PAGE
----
If you tune into what Dr Copper is telling us, 2021 is shaping up to be a year of mammoth growth for the global economy.
Copper, as you may have heard, is often said to have a PhD in economic forecasting. That’s because the metal is widely used across the construction industry in wiring and plumbing. And its prevalence in batteries makes copper increasingly important in the transition away from fossil fuels.
Hence when the demand, and subsequently price, for copper go up, it tends to indicate a lot of economic activity ahead.
And the price of copper hit 8-year highs last Thursday, trading at US$8,179 (AU$10,622) per tonne. It’s down a touch since then, currently at US$8,131 per tonne. But that’s still close to double the US$4,630 per tonne that copper bottomed out at on 23 March 2020. And more than 31% higher than where it was trading on 11 January last year, before anyone was taking COVID-19 seriously.
And it’s not just copper.
Iron ore, Australia’s largest export earner, is trading near historic highs of US$170 per tonne.
Then there’s gold. While down from its 6 August record (US dollar) highs of US$2,063 per ounce, the yellow metal is still up 18% since 11 January 2020. And the gold price is up 43% over the past 2 years.
All this, of course, has been good news for well-positioned ASX mining shares. But what can shareholders expect in 2021?
The world needs these Aussie commodities
As investors, it’s important to know how commodities, like copper, have been trading over the past year. Obviously, it’s even more important to get a handle on the likely prices they’ll be fetching for the year ahead.
When it comes to copper, Stephane Andre, a portfolio manager at Alphinity Investment Management, has a bullish outlook for 2021 (quoted by the Australian Financial Review):
Copper is benefiting from the green infrastructure and electric vehicle demand boost. We believe supply will struggle to meet demand growth. Market copper price expectations for 2021 and 2022 of $US3.2 a pound appear low versus the spot price of $US3.6 a pound.
Ben Cleary, a portfolio manager at Tribeca Investment Partners, is optimistic over a wider range of commodities:
The supply issues look multi-year from here. We’re comfortable the resources sector, from an earnings perspective, still looks pretty cheap versus the broader market, but it still looks cheap versus itself – in that most stocks are still trading below a mid-cycle multiple.
Like Stephane Andre, Cleary points to the growing green revolution as a trend that now supports many commodity miners:
We’ve gone from the resources sector being the red-headed step-child when it comes to ESG to being a leading industry within the ESG movement because you can’t decarbonise the world without commodities.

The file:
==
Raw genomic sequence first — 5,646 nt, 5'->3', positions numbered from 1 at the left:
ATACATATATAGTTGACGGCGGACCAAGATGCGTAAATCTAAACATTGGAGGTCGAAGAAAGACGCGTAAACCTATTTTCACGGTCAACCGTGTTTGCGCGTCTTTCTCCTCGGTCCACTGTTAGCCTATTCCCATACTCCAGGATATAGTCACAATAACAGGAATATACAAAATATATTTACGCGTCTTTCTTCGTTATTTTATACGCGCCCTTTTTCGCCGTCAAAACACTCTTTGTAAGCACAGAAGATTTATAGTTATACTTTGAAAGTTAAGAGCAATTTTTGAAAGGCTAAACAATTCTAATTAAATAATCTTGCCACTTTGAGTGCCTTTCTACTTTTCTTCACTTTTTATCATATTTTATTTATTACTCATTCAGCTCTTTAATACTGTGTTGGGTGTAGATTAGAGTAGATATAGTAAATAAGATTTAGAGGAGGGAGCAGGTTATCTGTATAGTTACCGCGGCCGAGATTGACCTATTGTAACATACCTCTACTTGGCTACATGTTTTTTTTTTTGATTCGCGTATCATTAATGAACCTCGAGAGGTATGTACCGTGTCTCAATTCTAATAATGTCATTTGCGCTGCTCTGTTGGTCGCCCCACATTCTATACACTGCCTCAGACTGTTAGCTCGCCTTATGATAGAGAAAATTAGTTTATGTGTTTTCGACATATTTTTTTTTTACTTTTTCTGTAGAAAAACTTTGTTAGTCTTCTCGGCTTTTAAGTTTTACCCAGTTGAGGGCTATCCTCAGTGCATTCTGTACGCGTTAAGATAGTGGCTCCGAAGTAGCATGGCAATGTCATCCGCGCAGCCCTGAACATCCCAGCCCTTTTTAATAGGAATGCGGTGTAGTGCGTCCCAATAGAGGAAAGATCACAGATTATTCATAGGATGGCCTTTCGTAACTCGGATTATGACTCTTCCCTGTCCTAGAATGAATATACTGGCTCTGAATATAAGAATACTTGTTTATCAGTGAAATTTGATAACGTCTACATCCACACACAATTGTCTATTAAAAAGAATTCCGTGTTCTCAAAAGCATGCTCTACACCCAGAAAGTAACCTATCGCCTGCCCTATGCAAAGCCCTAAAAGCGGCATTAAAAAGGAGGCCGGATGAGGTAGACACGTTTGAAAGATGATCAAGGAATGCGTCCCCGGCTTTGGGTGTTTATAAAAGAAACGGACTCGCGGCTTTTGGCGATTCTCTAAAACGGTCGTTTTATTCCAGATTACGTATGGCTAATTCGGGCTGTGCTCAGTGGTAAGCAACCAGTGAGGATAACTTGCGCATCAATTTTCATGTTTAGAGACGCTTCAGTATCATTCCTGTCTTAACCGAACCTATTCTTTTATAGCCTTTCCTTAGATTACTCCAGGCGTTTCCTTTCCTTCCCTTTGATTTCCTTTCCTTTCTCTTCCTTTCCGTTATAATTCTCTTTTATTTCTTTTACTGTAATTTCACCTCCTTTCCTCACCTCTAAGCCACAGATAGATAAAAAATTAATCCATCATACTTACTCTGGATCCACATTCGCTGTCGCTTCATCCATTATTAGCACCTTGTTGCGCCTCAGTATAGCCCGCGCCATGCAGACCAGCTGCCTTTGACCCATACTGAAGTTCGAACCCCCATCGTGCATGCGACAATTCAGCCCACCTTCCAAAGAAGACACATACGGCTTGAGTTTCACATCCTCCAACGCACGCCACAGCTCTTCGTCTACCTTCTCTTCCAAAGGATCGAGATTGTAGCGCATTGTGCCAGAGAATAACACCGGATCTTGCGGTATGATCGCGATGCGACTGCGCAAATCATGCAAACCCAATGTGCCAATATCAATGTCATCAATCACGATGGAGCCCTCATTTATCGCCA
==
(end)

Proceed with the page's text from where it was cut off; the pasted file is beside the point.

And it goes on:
5 ASX 200 mining shares
With Australia’s (and most of the globe’s) interest rates at rock bottom – and forecast to remain there for the next few years – investors are increasingly eager for shares paying regular dividends.
When you’re hunting for ASX income stocks though, you want to avoid those companies that are more likely to see their share prices fall. The ideal share, at the end of the year, will not only pay you a handsome dividend, but also see its share price rise (capital appreciation).
When it comes to 5 leading ASX mining shares that could fit the bill here, we turn to Don Hamson, founder and managing director of Plato Investment Management.
As reported by the AFR, Hamson says:
BHP, Rio and Fortescue are pulling iron ore out of the ground at $US12 or $US14 a tonne, so there’s a pretty good margin there. I think at $US168 a tonne it’s probably not sustainable, it’ll probably come back a little, but even if it came back $US50 a tonne, where it was not that long ago, those miners are still going to be very, very profitable. We expect pretty good dividends from all of them.
The BHP Group Ltd (ASX: BHP) share price is up 18% over the past 12 months. BHP pays a 3.8% dividend yield, fully franked.
The Rio Tinto Limited (ASX: RIO) share price is up 20% over the past 12 months. Rio pays a 4.6% dividend yield, also 100% franked.
And last, but certainly not least, the Fortescue Metals Group Limited (ASX: FMG) is up 133% over the past 12 months. Fortescue pays a dividend yield of 7.0%, fully franked.
As for leading S&P/ASX 200 Index (ASX: XJO) dividend-paying gold miners?
In the year gone by, the Evolution share price is up 29% since 13 January, 2020. The company pays a 3.2% dividend yield, 100% franked.
The Regis share price went the other way over the past 12 months, down 13%. Regis pays a 4.2% dividend yield, also fully franked.
But what about China’s economic sabre rattling?
With China still the biggest buyer of most Aussie commodities, many investors are concerned about the impact of the recent, diplomatic-driven trade disruptions between the two nations.
Taking the long-term investment view, London-based Appian Capital Advisory’s CEO Michael Scherb, however, isn’t worried about the current trade spat (quoted by the AFR):
We are not concerned by it, we see it as a short-term dynamic and being a 10 to 15-year investor, Australia is going to continue to be a very attractive place to park our capital…
Australia for us is a primary destination. One difference between [Appian’s first fund] and now is we have a presence now in Sydney and we have team members in Brisbane, Melbourne and Perth too, so it is a real dedication to increase our exposure and invest into Australia.
Appian’s newest $1 billion fund is aimed at mining projects across the globe that should benefit from the green revolution. So far, its biggest single investment is a privately held mineral sands project in Victoria.